Epistemology, on the other hand, is concerned with the theory of knowledge, especially with regard to the methods, validation and “the possible ways of gaining knowledge of social reality” (Blaikie, 2000:8). Knowledge is not static, but is forever changing. When reflecting on theories and methods, researchers need to reflect on their paradigmatic assumptions and preferences as well as the related theories and methods (Grix, 2002:177). The importance of research paradigms in the accounting sciences has been recorded in various scholarly documents (refer Ahrens et al., 2008:840; Kaidonis, Moerman & Rudkin, 2009:285; KakkuriKnuuttila, Lukka & Kuorikoski, 2008:298; Laughlin, 1995:63; Lukka, 2010:110). The shift in accounting education research from positivist to subjective thinking (Laughlin, 1995:63) and also from quantitative to qualitative research (Parker, 2012:54) become noticeable in the 1970s. This subjective thinking and qualitative research in accounting education research are supported by Becker (2008 in Ahrens et al., 2008:842) who is of the opinion that critical interpretive research in accounting can assist by finding theories and data, which may in likeness be applied to the field of accounting education. Hopper, Otley and Scapens (2001:263) also want accounting “research attempting to integrate and consolidate the variety of theories and methodologies which have emerged in recent years”.
Epistemologically, the present study constituted an integration of theories and methods of two separate disciplines, namely the accounting sciences and the education studies. As the study was concerned with accounting students’ learning experiences and perceptions, I had to consider two contrasting epistemological orientations namely the positivist paradigm (positivism) and the interpretivist paradigm (interpretivism) (Bryman, 2001:12; Grix, 2002:178). Positivist researchers seek to acquire lawlike generalisations by conduct ing ‘valuefree’ research to measure social phenomena (Neuman, 2011; Wahyuni, 2012:71). These authors also believe that different researchers observing the same phenomenon and using the same methods will generate similar results and reach the same conclusions (Creswell, 2009).
Conversely, an interpretivist paradigm, also called the phenomenological approach, subscribes to what is called constructivism, and aims to understand people (Babbie & Mouton, 2001:28; Wahyuni, 2012:71). This paradigm involves taking people’s experiences as the essence of what is real to them in their natural settings. The central assumptions of interpretivism (Stahl, 2014:2) embrace that knowledge –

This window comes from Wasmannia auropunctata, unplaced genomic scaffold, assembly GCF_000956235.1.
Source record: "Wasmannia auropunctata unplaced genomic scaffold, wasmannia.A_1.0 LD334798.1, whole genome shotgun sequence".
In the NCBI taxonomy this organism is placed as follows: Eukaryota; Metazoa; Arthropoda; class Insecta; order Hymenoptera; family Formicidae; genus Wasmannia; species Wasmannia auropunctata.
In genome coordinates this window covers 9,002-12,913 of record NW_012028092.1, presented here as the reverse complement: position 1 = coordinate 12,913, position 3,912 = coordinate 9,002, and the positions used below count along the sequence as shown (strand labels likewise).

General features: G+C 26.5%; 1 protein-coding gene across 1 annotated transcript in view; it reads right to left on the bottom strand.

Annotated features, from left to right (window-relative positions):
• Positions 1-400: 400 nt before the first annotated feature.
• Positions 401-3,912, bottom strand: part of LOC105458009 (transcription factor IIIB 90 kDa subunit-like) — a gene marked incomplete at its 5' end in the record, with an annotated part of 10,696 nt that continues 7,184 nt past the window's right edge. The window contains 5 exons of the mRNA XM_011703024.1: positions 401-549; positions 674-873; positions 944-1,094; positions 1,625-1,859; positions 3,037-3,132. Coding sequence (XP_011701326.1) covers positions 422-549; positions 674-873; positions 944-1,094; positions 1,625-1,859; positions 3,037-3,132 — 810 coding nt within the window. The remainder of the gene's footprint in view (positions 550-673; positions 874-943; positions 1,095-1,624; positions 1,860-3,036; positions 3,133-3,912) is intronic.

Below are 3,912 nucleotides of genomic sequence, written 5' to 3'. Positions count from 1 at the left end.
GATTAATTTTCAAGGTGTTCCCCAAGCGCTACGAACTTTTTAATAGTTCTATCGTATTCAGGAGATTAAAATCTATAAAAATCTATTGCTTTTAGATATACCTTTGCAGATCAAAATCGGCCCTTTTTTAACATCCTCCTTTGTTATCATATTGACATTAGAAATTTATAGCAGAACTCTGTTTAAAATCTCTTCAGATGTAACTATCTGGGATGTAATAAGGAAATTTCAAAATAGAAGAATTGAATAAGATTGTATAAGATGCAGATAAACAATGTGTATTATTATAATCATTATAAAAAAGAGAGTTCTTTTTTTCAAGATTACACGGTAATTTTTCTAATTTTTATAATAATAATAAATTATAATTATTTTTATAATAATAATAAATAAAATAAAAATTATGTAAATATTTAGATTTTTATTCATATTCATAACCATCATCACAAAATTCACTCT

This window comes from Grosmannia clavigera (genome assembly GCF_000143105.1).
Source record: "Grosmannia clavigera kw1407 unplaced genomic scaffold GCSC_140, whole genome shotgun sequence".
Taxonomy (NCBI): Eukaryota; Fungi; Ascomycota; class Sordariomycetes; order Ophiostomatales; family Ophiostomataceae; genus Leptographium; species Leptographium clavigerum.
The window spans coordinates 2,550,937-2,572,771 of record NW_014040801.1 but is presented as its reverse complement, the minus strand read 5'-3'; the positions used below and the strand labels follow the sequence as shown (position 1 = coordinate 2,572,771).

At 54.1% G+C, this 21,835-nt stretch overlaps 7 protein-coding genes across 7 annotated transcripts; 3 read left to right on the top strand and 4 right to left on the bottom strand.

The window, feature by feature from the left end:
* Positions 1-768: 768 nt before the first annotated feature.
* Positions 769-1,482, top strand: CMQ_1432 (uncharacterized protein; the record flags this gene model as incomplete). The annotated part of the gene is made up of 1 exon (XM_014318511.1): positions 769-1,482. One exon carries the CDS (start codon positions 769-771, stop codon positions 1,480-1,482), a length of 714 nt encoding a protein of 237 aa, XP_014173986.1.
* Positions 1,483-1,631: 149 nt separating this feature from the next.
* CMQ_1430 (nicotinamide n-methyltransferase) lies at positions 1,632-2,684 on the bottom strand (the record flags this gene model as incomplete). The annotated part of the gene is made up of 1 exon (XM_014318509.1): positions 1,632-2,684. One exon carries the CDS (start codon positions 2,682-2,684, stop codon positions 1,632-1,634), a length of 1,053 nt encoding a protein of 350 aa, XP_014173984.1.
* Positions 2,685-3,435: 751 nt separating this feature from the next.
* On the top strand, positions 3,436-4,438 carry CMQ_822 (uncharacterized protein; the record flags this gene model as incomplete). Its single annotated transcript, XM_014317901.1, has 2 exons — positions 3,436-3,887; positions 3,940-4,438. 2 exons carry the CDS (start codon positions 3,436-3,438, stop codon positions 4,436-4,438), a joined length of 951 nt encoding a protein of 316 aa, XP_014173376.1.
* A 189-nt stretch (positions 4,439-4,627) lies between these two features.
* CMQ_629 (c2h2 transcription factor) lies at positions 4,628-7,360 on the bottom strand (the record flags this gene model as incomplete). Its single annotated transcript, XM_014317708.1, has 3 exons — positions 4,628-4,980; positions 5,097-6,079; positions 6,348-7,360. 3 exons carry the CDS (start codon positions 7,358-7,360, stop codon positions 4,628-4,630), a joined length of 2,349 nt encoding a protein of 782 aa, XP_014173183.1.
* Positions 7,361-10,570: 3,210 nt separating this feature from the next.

is gained through social constructions;
does not have predefined dependent and independent variables;
focusses on sense making in complex and emerging situations; and
attempts to understand phenomena through the meanings assigned to them by individuals in situations.
Interpretivists therefore aim to “piece together people’s words, observations and documents into a coherent picture expressed through the voices of the participants” (Trauth & Jessup, 2000:54). Geertz (1973:9) summarises the data collected in an interpretive study as “what we call our data are really our own constructions of other people’s constructions of what they and their compatriots are up to”. When taking people’s experiences as the essence of what is real for them in their natural setting (Creswell, 1994; Leedy & Ormrod, 2001) and applying it in an interpretive research paradigm, it is necessary to interact with the people and listen to their voices in order to gain an indepth understanding of their percepti ons and experiences. People’s perceptions, opinions and experiences are explored using methods such as semi structured interviews or focus groups, so that fewer people take part in this type of research compared to the positivist approach (Creswell, 2005; Patton, 1990). Table 3.3 highlights the aforementioned differences between positivist and interpretivist paradigms.
The aforementioned concepts have been applied in the present study as described below:
Ontology
Ontology is the starting point of all research after which a researcher’s epistemological and methodological positions follow (Grix, 2002:177). Blaikie (2000:8) suggests that ontological claims are “claims and assumptions that are made about the nature of social reality, claims about what exists, what it looks like, what units make it up and how these units interact with each other”. Blaikie (2000:8) goes on to imply that ontological assumptions are concerned with what we believe constitutes social reality. The ontological dimension of the present study was thus the learning experience as a proxy of the social reality of FAC2602 students. The focus however was on their learning experience in using mobile phones as a means of communication

Epistemology